Dr. med. Dirk Manski

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Open Pyeloplasty: Anderson-Hynes Technique (Step by Step)

Indications for Pyeloplasty

Pyeloplasty is the surgical therapy for ureteropelvic junction obstruction:

Pyeloplasty is possible open-surgically and laparoscopically (see next section); open surgery is recommended if the patient has undergone previous perirenal surgery.

Contraindications for Pyeloplasty

Nonfunctioning kidney (under 20% of total renal clearance). Coagulation disorders. The other contraindications depend on the surgical risk due to the patient's comorbidity, the renal function of the contralateral kidney, and the surgical procedure's impact on the patient's quality of life.

Dismembered Pyeloplasty: Anderson-Hynes Technique

fig surgical technique of dismembered pyeloplasty
Principles of dismembered pyeloplasty (technique by Anderson and Hynes): schematic drawing of a ureteropelvic junction obstruction due to a lower pole-crossing vessel (left). Dismembered pyeloplasty with repositioning of the ureter concerning the lower pole-crossing vessel (right).

Preoperative Patient Preparation

Surgical Approach via a Flank Incision

A flank incision is the most common surgical approach to the kidney for open pyeloplasty in adults. In children, an anterior subcostal muscle-splitting approach is preferable. See also the following section for laparoscopic pyeloplasty.

The kidney is completely exposed without opening the peritoneum. Identify the proximal ureter and mark it with a vessel loop. Open the renal fascia and dissect the renal pelvis on the anterior and dorsal sides.

Steps of Anderson-Hynes Dismembered Pyeloplasty

Dismembered pyeloplasty, described by Anderson and Hynes in 1949, is the method of choice if a crossing vessel is identified as the cause of the UPJ obstruction and probably for most other indications. Traction sutures are placed at the renal pelvis. Excise the UPJ obstruction with, if necessary, excess renal pelvis (reduction pyeloplasty) (reduction pyeloplasty). The ureter is spatulated along the lateral wall (2–3 cm) [fig. dismembered pyeloplasty]. The ureter is repositioned concerning the crossing vessel, resulting in an anastomosis ventral of the crossing vessels.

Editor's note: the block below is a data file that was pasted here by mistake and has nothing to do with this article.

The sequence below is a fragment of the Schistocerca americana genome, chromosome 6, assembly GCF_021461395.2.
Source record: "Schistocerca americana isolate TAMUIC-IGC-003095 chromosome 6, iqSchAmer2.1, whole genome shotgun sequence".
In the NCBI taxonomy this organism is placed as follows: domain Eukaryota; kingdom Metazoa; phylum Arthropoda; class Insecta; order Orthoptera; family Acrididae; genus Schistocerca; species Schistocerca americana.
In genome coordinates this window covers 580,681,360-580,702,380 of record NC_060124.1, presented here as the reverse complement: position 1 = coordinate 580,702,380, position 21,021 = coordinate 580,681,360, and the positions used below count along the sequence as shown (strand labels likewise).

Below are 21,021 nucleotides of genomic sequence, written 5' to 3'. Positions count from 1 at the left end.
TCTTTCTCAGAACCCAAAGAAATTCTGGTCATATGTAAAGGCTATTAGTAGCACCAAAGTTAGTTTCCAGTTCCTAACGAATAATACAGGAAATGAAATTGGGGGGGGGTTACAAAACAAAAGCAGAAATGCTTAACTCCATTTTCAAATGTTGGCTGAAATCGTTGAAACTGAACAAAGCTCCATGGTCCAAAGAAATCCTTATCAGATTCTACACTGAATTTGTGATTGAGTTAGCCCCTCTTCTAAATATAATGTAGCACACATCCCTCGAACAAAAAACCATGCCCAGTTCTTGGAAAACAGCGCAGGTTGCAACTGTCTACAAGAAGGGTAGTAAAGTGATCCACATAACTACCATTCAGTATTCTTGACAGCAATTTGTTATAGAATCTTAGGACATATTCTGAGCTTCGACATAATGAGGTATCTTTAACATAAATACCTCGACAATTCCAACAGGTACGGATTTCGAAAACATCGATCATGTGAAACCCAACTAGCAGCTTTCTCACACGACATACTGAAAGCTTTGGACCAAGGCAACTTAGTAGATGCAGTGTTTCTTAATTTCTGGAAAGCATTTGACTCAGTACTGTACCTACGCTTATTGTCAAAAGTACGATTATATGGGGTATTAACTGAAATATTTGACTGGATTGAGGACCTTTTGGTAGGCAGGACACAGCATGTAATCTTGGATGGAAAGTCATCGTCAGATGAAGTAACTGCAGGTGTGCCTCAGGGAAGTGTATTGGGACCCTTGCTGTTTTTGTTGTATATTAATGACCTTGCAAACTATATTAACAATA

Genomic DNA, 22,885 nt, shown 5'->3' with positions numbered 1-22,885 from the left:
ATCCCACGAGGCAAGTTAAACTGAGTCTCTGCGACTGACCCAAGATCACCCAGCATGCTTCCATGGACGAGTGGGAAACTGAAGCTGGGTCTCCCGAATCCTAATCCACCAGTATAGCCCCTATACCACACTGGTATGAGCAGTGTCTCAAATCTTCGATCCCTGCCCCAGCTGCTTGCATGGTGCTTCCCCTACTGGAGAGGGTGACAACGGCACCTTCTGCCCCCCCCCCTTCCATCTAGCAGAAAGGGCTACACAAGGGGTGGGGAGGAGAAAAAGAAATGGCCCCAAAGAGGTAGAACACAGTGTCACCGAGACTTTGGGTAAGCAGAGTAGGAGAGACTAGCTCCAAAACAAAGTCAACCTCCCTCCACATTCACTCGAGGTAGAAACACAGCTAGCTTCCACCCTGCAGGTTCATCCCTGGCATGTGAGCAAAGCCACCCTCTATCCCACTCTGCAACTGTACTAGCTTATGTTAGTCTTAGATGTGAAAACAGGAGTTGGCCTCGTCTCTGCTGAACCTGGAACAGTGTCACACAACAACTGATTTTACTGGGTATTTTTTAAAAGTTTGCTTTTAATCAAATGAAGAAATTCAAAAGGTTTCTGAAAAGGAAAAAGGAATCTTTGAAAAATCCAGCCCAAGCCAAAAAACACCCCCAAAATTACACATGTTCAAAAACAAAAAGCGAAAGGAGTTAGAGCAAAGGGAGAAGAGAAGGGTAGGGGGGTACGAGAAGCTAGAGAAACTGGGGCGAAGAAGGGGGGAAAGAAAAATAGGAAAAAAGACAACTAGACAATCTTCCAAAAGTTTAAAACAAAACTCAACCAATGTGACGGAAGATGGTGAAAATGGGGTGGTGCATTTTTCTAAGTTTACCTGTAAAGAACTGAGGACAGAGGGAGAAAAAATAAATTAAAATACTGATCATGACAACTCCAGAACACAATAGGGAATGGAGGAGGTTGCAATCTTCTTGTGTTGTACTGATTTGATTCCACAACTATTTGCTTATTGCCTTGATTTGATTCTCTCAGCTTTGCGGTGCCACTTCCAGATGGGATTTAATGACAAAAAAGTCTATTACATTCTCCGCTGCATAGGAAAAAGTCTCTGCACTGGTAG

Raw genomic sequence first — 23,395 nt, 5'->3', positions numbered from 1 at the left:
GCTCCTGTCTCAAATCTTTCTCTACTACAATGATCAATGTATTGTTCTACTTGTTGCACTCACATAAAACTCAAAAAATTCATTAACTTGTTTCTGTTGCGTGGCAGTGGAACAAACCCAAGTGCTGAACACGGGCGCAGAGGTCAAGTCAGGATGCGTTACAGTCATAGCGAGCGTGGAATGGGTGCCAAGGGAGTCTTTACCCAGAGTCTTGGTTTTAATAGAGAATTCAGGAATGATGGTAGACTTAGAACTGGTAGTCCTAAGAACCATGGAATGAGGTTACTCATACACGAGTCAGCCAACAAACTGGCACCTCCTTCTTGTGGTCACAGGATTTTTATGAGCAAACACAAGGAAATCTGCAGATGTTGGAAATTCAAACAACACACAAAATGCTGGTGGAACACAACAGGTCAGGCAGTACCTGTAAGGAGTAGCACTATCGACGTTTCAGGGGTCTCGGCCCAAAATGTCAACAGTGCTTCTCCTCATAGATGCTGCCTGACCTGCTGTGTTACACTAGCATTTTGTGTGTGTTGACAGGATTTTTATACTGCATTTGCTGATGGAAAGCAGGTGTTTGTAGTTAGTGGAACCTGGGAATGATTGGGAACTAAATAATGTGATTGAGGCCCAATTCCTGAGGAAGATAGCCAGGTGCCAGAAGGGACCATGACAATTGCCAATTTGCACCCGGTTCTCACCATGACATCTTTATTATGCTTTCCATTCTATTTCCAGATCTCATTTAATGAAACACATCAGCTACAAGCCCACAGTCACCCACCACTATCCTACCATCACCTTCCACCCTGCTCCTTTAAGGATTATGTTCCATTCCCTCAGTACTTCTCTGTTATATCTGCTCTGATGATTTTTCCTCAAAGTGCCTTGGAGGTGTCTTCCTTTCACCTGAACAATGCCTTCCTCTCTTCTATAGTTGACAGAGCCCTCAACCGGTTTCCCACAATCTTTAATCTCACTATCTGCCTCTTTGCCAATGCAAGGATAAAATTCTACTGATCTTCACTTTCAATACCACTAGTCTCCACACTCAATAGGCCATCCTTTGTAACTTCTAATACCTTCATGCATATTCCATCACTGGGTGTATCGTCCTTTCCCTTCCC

The anastomosis between the ureter and renal pelvis is done with fine PDS or Vicryl sutures (4-0, in children even finer). First, the cranial part of the opened renal pelvis is closed with a running suture. The caudal part of the renal pelvis (2–3 cm) is left open for the anastomosis with the ureter. The ureter is anastomosed with either a running or interrupted suture to the caudal portion of the renal pelvis. Before the last sutures are done, the position of the ureteral stent is controlled.

Spiral flap pyeloplasty:

The Culp-De Weerd technique is an option in recurrent surgery with a large ectatic renal pelvis [fig. spiral flap pyeloplasty]. A flap from the renal pelvis is used to bridge the UPJ stenosis or a scarred stricture until the proximal ureter.

Spiral flap pyeloplasty: a flap from the renal pelvis is used to bridge the UPJ stenosis or a scarred stricture until the proximal ureter (Culp und Deweerd, 1954).
spiral flap pyeloplasty


Drainage of the renal fossa is recommended.

Care after Pyeloplasty

General measures:

Early mobilization, thrombosis prophylaxis, respiratory therapy, laboratory tests (hemoglobin, creatinine), regular physical examination of the abdomen and incision wound.


Analgesics with a combination of NSAIDs and opioids. Peridural anesthesia facilitates postoperative pain management.

Drains and catheters:

Remove the retroperitoneal drainage if the daily drainage is well below 50 ml. The bladder catheter stays additional 1–2 days or 3–5 days in total, and the ureteral stent for 2–4 weeks.

Complications of Pyeloplasty

The success rate of renal pyeloplasty (sufficient urine drainage in the long term) is high, at over 95% for primary surgery patients. The success rate for recurrent surgery is significantly lower at 84% (Inagaki et al., 2005).

Index: 1–9 A B C D E F G H I J K L M N O P Q R S T U V W X Y Z


ANDERSON, J. C. & HYNES, W. Retrocaval ureter; a case diagnosed pre-operatively and treated successfully by a plastic operation.
Br J Urol, 1949, 21, 209–214

Culp, O. S. & Deweerd, J. H. A pelvic flap operation for certain types of ureteropelvic obstruction; observations after two years' experience.
J Urol, 1954, 71, 523-529

J. A. Smith, S. S. Howards, G. M. Preminger, and R. R. Dmochowski, Hinman’s Atlas of Urologic Surgery Revised Reprint. Elsevier, 2019.

C. Radmayr, G. Bogaert, H. S. Dogan, and S. Tekgül, “EAU Guidelines: Paediatric Urology.” [Online]. Available: https://uroweb.org/guidelines/paediatric-urology/

  Deutsche Version: Technik der offen-chirurgischen Nierenbeckenplastik